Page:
After surgery, when can I resume playing sports or heavy work?
You may not resume contact sports or heavy activities until the bone has healed completely. The screw is not a substitute for healing of the bone. It is merely a substitute for wearing the cast and allows earlier rehabilitation of the wrist. As a rule, after a fresh fracture is stabilized with the screw, the patient may return to sports in eight weeks. After a nonunion and bone grafting, this period is three months unless the blood flow is poor in which case the period of activity restriction may be longer.
If I decide to have my scaphoid operated on, how long do I have to stay in the hospital?
If you do not have a bone graft, about half of the patients go home the same day as the surgery and about half spend one night in the hospital. If you have a bone graft from your pelvis, most of the patients spend the night after surgery in the hospital and are sent home the following day.
What type of anesthesia is used?
Usually an auxillary block or local anesthesia is used to numb the arm. The patient does not require general anesthesia unless a bone graft is required. In this case, the patient usually has a block of the arm and then a short period of light general anesthesia lasting approximately 20 minutes or less while obtaining the bone graft.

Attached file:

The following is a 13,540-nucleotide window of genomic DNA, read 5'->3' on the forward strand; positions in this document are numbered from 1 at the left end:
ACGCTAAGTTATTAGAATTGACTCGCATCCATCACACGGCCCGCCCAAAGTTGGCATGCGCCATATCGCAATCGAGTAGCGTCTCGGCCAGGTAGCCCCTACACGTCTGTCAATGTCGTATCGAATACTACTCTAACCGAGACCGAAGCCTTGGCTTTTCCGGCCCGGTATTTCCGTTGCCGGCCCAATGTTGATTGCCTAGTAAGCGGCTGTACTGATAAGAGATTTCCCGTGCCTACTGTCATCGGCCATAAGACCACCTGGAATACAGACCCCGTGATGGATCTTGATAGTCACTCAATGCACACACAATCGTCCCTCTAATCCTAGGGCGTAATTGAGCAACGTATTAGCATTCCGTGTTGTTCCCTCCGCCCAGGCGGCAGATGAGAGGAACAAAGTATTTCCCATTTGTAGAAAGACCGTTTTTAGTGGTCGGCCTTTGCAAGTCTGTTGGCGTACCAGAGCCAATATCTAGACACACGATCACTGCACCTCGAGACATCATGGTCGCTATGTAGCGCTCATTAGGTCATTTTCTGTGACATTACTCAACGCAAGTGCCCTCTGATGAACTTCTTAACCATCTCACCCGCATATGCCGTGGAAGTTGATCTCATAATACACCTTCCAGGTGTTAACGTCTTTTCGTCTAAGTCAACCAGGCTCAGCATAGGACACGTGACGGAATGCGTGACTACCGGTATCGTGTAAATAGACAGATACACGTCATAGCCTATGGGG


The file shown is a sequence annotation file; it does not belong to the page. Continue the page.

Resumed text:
In summary, getting this tiny bone healed and the wrist restored to function is the goal. Although challenging and somewhat complicated, working together with your hand/wrist surgeon, you have an excellent chance of maintaining a functional wrist joint that will last you a lifetime. This is often a complicated problem and it is important to understand the treatments thoroughly. If you have questions, do not hesitate to ask.
Trigger Finger and Trigger Thumb AND deQuervain’s Disease
At the wrist and in the palm, tendons glide beneath a system of ligaments and pulleys in a tunnel that increases their mechanical efficiency. Where the tendons cross joints, they are sheathed in thin membranes known as synovium, which provide lubrication to decrease friction.
Inflammation of a synovial tendon sheath is called tenosynovitis (tendonitis). When the associated swelling of the sheath severely narrows the space normally required for a tendon to pass freely through its tunnel and beneath the pulleys and ligaments, the condition is known as stenosing tenosynovitis.